How to Shop for SATA II Drives
One of the most important components when it comes to your computer, a hard drive is an integral piece needed for the computer to even operate. There are numerous reasons you may need a new internal hard drive. Perhaps you've had a hard drive failure or you want to install an HDD for extra storage. Maybe you're partitioning or even using an internal hard drive as external storage.
What Is the Difference Between SATA I and II?
SATA stands for Serial Advanced Technology Attachment, and in layman's terms, it's arguably the most innovative type of hard drive you can buy. However, there are SATA I, II and III hard drives - so what does that mean exactly?
- The SATA type refers completely to the speed of the device. For example:
- SATA I drives have a speed of 1.5 Gb per second
- SATA II drives have 3 Gb per second
- SATA III drives have 6 Gb per second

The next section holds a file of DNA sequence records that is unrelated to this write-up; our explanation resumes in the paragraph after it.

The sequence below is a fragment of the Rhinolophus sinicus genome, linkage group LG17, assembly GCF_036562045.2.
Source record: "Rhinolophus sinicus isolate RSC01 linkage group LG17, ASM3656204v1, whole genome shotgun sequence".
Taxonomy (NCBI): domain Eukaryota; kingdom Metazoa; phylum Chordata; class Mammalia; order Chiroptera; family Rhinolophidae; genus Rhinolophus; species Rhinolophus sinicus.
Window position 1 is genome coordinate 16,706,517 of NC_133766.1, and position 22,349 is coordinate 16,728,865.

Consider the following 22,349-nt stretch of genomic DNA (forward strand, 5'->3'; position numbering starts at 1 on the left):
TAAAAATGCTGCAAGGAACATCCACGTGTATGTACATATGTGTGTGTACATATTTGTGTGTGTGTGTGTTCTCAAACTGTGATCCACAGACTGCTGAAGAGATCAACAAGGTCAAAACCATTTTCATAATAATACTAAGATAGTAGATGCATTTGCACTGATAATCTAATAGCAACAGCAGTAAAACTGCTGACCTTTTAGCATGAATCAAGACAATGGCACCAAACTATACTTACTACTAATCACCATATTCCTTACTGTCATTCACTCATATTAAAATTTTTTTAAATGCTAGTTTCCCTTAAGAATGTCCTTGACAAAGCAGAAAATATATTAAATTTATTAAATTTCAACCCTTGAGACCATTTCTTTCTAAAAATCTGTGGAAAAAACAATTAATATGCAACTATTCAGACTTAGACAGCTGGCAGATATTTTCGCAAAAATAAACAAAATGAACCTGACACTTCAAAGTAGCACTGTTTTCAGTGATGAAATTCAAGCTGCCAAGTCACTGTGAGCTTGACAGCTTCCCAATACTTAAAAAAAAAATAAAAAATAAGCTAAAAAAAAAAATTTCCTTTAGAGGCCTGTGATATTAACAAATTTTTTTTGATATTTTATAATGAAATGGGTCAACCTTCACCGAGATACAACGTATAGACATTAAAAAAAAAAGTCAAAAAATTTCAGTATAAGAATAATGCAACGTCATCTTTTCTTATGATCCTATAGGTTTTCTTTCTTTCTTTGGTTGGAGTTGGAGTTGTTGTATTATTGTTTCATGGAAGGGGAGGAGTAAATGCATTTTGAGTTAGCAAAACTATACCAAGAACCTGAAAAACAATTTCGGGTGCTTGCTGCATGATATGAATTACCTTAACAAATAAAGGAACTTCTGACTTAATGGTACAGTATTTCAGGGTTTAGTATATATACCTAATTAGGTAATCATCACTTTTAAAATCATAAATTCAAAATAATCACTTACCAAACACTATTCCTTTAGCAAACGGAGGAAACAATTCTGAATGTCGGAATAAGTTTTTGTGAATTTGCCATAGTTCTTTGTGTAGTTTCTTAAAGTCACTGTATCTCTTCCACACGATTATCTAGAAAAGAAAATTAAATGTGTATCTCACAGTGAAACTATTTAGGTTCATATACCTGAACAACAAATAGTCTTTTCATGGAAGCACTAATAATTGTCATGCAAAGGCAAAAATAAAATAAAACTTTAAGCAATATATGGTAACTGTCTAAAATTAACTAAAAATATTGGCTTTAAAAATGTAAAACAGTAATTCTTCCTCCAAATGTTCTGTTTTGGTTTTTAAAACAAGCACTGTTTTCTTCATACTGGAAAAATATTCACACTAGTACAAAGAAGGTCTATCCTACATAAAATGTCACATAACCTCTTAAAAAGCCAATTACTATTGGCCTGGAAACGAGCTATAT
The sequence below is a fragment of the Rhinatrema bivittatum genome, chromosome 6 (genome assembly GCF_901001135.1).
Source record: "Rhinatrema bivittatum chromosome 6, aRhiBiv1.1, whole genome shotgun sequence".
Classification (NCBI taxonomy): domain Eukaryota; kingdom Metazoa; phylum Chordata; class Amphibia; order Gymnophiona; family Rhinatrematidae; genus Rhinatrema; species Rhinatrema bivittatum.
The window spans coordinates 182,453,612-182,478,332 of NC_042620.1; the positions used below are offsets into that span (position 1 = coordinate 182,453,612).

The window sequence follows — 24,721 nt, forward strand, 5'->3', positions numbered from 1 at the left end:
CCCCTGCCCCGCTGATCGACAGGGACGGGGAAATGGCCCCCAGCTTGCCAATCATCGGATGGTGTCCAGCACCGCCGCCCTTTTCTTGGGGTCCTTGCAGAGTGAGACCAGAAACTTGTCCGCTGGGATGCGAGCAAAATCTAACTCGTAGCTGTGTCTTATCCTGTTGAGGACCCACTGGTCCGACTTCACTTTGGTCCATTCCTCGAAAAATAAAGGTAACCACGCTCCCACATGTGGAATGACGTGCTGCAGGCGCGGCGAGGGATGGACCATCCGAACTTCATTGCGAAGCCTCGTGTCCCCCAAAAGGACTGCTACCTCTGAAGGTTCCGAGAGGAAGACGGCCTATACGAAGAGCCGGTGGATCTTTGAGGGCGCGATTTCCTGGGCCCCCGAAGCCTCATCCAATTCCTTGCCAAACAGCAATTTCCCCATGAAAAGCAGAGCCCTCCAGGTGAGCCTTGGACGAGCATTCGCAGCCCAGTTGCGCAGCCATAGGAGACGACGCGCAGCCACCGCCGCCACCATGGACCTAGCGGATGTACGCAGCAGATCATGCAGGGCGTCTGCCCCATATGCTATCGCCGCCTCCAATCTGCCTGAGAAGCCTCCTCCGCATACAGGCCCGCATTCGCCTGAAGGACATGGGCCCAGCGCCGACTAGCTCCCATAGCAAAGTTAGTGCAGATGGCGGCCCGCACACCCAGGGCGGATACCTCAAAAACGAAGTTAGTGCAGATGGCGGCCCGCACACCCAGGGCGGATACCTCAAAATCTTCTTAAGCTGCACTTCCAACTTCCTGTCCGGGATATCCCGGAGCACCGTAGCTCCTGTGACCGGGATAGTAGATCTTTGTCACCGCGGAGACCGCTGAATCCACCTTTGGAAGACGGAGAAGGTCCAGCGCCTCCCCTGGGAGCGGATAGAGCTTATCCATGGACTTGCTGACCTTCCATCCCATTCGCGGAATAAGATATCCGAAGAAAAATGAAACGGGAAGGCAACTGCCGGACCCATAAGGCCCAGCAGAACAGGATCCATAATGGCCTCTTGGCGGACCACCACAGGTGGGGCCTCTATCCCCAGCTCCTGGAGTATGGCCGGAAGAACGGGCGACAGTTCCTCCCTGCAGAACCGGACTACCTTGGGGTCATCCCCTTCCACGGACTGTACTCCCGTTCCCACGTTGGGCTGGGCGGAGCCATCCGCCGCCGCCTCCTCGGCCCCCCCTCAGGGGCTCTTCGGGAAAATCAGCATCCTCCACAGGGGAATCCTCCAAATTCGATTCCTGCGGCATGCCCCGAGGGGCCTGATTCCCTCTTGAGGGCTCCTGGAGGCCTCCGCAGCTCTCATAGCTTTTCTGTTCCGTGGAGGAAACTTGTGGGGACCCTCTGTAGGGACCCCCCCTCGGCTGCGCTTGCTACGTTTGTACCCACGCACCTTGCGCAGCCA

- Each SATA drive doubles in MB cache and GB for each new version
- This does not always mean that a newer version is faster because of its RPM, etc. - still choose the hard drive that works for your needs
What Are Differences Between SATA and IDE?
IDE was the gold standard for internal hard drives before SATA came along; IDE for a disk is durable and reliable and it's widely used. However, you must decide if an IDE or SATA works for your needs. Some differences between these desktop HDDs include:
- The drive connectors are different
- SATA offers more storage space but IDE offers more compatibility
- With SATA, you can use hot plugging (you cannot with IDE)
- IDE has an extremely slow transfer rate compared to SATA, with a slow MB cache and MB buffer
- It is harder to connect multiple IDE drives to a computer while newer drives plug directly into the motherboard.
Overall, SATA is a good choice for you when needing fast transfers and MB cache and you plan to install multiple drives.
What Are Hard Drive Features to Look For?
AS you're deciding what type of drive to buy, there are few commonly important attributes to look for:
- RPM. This is slightly different than GB, cache or buffer but it is still important for your disk. For example, a 320 GB 5400RPM SATA is a solid choice. Look for an RPM that is 5000-plus.
- GB. You want an internal unit with not only a good transfer rate of GB but plenty of room as well. 320 GB SATA is a worthwhile start. Some drives offer over a TB.
- Type. When it comes to your desktop hard disk, overall the Seagate SATA2 or more is a good choice.